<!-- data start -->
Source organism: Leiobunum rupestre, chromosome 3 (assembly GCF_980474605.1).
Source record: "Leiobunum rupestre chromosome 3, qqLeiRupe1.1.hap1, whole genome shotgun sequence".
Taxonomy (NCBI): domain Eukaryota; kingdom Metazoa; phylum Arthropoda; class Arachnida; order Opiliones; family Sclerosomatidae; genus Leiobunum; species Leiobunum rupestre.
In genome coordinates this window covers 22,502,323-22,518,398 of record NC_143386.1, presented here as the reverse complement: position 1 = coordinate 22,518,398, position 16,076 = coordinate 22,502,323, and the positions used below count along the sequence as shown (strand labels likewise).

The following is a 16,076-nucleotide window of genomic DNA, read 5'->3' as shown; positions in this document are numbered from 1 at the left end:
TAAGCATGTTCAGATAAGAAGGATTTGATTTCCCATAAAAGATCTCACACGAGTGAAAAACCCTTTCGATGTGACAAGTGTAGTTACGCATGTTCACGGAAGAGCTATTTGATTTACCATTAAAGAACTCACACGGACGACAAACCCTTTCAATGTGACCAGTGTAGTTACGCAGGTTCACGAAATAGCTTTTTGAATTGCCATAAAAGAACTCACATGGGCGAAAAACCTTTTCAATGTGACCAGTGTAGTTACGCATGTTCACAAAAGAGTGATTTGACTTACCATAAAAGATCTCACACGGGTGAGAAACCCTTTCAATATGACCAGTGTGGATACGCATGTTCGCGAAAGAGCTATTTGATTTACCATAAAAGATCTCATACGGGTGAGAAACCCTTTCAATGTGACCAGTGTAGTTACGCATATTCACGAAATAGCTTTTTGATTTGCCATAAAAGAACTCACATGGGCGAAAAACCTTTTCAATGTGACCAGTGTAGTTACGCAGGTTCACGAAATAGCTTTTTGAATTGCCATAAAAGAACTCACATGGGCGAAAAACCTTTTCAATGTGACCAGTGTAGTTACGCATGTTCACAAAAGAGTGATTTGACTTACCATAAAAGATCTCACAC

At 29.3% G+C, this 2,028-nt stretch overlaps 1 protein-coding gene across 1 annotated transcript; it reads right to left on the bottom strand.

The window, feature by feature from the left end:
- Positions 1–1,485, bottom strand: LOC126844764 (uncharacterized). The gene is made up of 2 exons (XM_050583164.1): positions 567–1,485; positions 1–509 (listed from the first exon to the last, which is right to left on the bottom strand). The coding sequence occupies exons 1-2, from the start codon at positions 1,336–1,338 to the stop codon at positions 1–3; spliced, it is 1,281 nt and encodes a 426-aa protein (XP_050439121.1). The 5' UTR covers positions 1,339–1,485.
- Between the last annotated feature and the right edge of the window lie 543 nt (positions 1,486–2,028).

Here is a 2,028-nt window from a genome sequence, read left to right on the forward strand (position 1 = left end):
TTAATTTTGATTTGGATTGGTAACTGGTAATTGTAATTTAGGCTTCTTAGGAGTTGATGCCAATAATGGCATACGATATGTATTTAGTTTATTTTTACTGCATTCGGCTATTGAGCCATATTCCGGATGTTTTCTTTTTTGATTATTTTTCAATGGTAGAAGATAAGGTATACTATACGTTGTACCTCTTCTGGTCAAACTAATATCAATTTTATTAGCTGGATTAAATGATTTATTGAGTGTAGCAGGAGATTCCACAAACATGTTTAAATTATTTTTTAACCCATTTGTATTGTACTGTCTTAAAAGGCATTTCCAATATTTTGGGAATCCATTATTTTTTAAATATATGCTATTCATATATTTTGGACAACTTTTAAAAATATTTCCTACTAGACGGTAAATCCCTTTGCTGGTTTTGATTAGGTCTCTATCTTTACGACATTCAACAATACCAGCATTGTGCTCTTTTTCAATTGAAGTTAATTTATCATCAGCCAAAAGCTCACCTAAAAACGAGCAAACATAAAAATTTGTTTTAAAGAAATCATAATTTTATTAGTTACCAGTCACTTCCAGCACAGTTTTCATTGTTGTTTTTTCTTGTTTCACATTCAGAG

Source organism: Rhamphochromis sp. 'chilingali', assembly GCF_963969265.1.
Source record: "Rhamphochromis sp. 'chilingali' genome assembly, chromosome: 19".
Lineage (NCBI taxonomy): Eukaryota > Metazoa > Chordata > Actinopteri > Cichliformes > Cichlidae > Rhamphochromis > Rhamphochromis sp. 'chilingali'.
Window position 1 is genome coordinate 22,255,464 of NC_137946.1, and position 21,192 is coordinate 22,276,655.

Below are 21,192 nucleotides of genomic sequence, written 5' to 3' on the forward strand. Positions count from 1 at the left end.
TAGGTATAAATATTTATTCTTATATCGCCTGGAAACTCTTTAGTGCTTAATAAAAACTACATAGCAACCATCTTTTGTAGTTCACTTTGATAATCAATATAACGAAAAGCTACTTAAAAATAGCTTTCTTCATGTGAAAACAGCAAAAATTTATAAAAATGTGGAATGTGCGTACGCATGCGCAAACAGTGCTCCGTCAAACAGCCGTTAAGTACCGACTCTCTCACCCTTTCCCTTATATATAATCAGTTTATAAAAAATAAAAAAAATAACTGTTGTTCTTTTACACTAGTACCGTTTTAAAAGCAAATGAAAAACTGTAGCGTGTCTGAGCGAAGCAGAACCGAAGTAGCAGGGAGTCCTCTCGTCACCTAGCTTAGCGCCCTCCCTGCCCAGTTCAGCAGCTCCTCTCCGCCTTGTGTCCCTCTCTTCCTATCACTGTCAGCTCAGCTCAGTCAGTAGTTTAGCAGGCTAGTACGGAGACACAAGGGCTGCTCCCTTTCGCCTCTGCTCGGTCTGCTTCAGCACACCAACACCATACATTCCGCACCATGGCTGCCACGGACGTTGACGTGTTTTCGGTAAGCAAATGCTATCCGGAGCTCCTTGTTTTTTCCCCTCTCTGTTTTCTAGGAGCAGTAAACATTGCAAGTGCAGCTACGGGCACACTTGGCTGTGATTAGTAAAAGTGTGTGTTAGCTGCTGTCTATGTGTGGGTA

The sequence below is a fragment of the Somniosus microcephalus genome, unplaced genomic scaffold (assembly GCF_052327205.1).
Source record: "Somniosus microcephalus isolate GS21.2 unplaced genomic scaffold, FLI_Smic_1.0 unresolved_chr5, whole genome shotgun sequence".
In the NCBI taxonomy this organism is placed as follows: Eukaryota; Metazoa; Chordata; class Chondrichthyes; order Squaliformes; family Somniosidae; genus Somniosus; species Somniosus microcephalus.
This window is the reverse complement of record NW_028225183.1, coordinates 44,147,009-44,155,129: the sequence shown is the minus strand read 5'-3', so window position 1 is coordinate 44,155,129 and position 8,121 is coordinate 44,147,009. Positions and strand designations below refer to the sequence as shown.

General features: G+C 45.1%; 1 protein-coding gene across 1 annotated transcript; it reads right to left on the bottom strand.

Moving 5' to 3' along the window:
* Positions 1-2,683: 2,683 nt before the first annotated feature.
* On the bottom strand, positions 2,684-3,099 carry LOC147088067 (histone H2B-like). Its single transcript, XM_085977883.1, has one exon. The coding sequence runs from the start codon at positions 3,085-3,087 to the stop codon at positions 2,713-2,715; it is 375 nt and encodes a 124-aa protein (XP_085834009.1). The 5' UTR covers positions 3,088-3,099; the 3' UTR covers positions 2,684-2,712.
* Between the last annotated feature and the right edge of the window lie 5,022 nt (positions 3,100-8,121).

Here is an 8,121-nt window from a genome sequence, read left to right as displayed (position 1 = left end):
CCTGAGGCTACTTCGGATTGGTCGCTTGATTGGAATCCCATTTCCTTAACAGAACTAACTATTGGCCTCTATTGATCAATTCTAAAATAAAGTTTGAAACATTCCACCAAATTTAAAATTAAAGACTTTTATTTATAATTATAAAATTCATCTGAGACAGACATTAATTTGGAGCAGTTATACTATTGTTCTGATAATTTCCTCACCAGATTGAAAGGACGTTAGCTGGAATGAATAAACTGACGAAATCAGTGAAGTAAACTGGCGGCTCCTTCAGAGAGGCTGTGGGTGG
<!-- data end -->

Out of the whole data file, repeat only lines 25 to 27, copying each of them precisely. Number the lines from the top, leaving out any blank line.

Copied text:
* Positions 1-2,683: 2,683 nt before the first annotated feature.
* On the bottom strand, positions 2,684-3,099 carry LOC147088067 (histone H2B-like). Its single transcript, XM_085977883.1, has one exon. The coding sequence runs from the start codon at positions 3,085-3,087 to the stop codon at positions 2,713-2,715; it is 375 nt and encodes a 124-aa protein (XP_085834009.1). The 5' UTR covers positions 3,088-3,099; the 3' UTR covers positions 2,684-2,712.
* Between the last annotated feature and the right edge of the window lie 5,022 nt (positions 3,100-8,121).